Low GPA and CRNA school...

  1. 0 I'm looking for help and opinions on my situation. I would love to go to CRNA school but my BSN GPA is a 3.1(while in school, I had no plans on attending CRNA school). I've been an ICU nurse for 6 years.

    I think to be considered I'm going to need a strong GRE score, and I'm looking for other avenues to improve my chances. What about taking a couple of Graduate classes? Looking for all and any advance.

    Thanks in advace
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  3. Visit  gators77 profile page

    About gators77

    Joined Nov '07; Posts: 6.

    25 Comments so far...

  4. Visit  FLTraumaRN profile page
    0
    I think taking some graduate level classes and doing very well in them will help. Ace the GRE. Consider CCRN and any other certifications you can get. If you are in a slower ICU or one without a high acuity, consider changing if possible. Most schools focus a lot on science type classes for your GPA. Consider some upperlevel chem or physics classes as a refresher, maybe not even at grad level. They will help you in school and raise your GPA. Be able to explain if asked in an interview why your GPA was low.

    Good luck!
  5. Visit  SurfaceToAir profile page
    1
    I agree with FLTraumaRN. In addition, the director for a local program told me that one of the BEST ways to make yourself a more competitive applicant is to do well in a graduate level science course (ie: pharmacology or advanced pathophysiology). They want to see you can succeed in graduate school.
    ICU, RN, BSN, B.S. likes this.
  6. Visit  iwannabeaCRNA profile page
    2
    These forums helped me when I applied, so I thought I'd share!

    My GPA wasn't that great either . My undergraduate classes were over 10 years ago, so of course we know how much maturity can sink in over that time! Especially working in critical care! So, in order to redeem myself, I took two graduate level classes, pathophysiology and statistics. Did very well, had a decent GRE, prayed a lot, and got accepted! Your experience and your total commitment is a major part. You have to be dedicated, it isn't easy. You literally give up your life for 28 months! They have to be sure you are willing. Your success in their program reflects their success in teaching you. So don't give up...I am proof that you can get accepted! Also, shadow a CRNA to make sure you want to do this. It also shows your schools that you actually studied what it means to become one, not just dreamed of it! My GPA in undergrad doesn't reflect totally on how I am succeeding in the program. I'm doing very well and that's why I think schools look at the total package versus just GPA. Hope this helps!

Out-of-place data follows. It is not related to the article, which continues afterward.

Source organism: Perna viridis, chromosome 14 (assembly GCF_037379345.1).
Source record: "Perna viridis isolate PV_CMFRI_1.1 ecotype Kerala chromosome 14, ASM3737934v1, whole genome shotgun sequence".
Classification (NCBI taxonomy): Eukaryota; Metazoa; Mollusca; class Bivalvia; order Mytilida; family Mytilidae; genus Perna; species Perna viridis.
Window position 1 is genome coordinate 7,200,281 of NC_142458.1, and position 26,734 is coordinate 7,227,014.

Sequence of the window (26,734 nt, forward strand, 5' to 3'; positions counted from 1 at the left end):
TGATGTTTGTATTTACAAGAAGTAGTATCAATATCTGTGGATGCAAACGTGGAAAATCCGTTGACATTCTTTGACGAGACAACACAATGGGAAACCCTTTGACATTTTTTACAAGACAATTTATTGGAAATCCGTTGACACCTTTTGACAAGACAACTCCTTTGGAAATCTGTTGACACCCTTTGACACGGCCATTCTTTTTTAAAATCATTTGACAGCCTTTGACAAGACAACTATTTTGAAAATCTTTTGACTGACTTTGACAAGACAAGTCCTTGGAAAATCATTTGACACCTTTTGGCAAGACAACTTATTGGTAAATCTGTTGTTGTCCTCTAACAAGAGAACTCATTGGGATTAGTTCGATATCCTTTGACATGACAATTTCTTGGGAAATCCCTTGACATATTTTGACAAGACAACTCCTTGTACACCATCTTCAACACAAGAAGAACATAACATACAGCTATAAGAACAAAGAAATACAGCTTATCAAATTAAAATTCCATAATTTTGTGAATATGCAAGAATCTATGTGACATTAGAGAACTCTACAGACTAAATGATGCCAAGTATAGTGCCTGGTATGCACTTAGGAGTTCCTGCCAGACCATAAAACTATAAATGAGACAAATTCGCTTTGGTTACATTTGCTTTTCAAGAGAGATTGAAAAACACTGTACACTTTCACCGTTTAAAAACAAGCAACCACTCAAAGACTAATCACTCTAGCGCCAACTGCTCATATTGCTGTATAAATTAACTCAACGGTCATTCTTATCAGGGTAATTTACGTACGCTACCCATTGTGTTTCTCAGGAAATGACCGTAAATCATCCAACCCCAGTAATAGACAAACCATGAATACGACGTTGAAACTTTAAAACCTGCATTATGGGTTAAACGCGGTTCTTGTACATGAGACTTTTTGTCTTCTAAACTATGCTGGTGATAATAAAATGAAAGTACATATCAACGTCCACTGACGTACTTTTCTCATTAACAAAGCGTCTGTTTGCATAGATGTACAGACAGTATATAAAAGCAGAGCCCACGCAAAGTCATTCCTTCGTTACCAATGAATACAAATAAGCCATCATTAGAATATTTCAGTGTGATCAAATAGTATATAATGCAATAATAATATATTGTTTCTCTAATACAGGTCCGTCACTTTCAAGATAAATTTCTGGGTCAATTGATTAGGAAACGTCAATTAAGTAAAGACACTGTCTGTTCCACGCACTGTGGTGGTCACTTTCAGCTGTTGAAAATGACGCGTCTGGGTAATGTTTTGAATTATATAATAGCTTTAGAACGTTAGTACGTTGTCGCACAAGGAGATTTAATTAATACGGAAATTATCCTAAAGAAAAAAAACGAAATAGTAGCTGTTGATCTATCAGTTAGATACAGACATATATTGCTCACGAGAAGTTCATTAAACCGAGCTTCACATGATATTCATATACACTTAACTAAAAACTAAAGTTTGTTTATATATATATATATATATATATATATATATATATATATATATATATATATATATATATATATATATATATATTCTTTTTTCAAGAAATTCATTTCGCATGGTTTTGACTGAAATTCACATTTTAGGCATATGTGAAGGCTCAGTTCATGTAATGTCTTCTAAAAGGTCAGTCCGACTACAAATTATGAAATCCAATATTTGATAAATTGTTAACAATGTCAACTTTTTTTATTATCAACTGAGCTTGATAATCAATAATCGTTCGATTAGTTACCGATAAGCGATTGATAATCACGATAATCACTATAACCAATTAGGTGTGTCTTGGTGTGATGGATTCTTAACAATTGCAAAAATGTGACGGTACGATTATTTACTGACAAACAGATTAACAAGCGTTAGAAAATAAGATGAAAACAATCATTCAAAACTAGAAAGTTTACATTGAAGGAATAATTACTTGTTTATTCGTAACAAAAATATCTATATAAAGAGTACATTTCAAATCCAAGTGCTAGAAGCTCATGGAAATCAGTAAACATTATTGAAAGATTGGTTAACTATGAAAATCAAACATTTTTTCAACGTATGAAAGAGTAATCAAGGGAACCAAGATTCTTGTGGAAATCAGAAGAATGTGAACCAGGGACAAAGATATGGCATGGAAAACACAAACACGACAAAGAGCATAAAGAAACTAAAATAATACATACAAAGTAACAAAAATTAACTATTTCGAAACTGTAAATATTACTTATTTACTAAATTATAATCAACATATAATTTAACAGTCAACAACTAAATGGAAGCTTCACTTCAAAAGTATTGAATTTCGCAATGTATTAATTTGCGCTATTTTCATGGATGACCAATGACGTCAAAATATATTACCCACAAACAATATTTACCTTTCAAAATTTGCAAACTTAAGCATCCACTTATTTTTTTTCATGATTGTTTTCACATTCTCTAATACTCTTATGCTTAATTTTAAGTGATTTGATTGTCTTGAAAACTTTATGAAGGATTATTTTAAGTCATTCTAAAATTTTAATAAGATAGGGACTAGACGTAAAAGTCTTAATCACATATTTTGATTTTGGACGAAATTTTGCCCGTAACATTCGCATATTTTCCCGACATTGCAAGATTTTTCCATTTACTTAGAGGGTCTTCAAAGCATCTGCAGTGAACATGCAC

7. Visit  smartmouth profile page
    0
    How do you find a CRNA to shadow? Do you just call the hospital and ask? I'd really like some feedback on the process
  8. Visit  Icare4all profile page
    1
    Quote from smartmouth
    How do you find a CRNA to shadow? Do you just call the hospital and ask? I'd really like some feedback on the process
    Hi...
    I asked some people that work in the Or for a CRNA full name then I sent her an email to inquire. She replied and was very delightful to help me. She has been a CRNA for over 25 years. She had me shaddow a new grad so I can talk to her about the program in general. Another person you can approach is the OR nurse manager.
    smartmouth likes this.
  9. Visit  smartmouth profile page
    0
    That's really helpful! Thanks.
  10. Visit  smartmouth profile page
    0
    Are you already an SRNA at a school? If so, can you give me any advice on what they look for in qualified applicants?
  11. Visit  presrna profile page
    0
    My overall GPA is terrible
  12. Visit  Manurse715 profile page
    0
    Quote from SurfaceToAir
    I agree with FLTraumaRN. In addition, the director for a local program told me that one of the BEST ways to make yourself a more competitive applicant is to do well in a graduate level science course (ie: pharmacology or advanced pathophysiology). They want to see you can succeed in graduate school.
    Can you just pick up one class at the GRAD level without committing to a program/degree? Will school let you do that?
  13. Visit  WolfpackRed profile page
    0
    It is possible to pick up grad level classes w/o being accepted in a program. For example, UNC-Greensboro has post-baccalaureate studies program specific to their nursing program, and IIRC a VISIONS program that can be used for the remainder of the grad school.
  14. Visit  ghillbert profile page
    0
    Most schools let you take graduate level classes as a "non degree seeking" student without being enrolled in a program.
  15. Visit  pilateschick7 profile page
    0
    To take grad level courses at another university you inform the school that you want to take courses as "non-degree seeking" "to get your feet wet"
    this is pretty common at the Universities in my city. There are usually a couple spots available in core courses at the grad level such as theory and research, even if the university operates on a Cohort program.
    However, (credit wise) the patho almost never transfers into your CRNA program. theory and research might. Lightening your load is really smart.
    hope this helps


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